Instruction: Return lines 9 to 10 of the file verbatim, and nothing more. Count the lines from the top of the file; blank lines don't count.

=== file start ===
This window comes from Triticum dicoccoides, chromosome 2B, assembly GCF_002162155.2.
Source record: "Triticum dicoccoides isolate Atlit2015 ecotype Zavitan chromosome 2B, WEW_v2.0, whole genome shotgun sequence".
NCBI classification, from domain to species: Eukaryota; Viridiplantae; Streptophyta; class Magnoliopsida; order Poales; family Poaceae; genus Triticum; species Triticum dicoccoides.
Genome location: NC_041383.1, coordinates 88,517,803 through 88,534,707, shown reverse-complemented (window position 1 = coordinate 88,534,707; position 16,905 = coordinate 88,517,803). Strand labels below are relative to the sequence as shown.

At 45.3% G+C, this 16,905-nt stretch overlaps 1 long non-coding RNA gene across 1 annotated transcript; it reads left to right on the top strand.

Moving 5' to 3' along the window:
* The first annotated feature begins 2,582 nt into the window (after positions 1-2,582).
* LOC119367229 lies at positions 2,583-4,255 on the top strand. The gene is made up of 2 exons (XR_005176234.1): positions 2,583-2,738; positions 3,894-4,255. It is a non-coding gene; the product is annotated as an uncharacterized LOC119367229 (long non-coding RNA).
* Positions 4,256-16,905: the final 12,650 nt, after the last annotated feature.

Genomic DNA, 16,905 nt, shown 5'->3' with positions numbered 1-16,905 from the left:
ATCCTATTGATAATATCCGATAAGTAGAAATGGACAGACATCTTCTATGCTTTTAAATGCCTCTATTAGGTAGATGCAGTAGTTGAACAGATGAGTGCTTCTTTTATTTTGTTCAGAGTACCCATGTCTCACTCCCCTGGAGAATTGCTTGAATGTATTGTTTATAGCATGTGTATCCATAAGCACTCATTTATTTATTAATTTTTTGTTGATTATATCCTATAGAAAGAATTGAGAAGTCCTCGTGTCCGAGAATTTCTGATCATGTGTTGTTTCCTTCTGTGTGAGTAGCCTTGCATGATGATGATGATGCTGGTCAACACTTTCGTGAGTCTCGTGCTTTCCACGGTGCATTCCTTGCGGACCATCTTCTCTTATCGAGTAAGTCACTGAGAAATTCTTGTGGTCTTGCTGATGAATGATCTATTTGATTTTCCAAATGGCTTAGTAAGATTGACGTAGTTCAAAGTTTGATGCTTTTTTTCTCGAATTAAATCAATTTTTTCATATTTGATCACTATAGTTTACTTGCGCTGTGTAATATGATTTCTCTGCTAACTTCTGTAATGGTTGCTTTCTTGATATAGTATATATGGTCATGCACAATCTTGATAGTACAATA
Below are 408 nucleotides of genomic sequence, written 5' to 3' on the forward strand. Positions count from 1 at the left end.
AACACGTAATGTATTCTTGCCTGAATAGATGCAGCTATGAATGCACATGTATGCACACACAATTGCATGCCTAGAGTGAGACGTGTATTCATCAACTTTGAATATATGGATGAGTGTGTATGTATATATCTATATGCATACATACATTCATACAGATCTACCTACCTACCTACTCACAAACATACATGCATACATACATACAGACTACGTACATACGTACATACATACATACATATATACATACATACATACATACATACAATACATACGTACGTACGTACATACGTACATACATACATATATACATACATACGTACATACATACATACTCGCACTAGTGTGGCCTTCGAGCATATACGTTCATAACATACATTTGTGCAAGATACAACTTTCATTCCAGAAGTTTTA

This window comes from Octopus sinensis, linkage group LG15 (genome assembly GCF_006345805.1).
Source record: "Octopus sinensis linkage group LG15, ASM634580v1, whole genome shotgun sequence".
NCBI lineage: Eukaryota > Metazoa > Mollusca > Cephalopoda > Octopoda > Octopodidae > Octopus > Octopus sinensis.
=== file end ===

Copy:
* Positions 4,256-16,905: the final 12,650 nt, after the last annotated feature.

Genomic DNA, 16,905 nt, shown 5'->3' with positions numbered 1-16,905 from the left: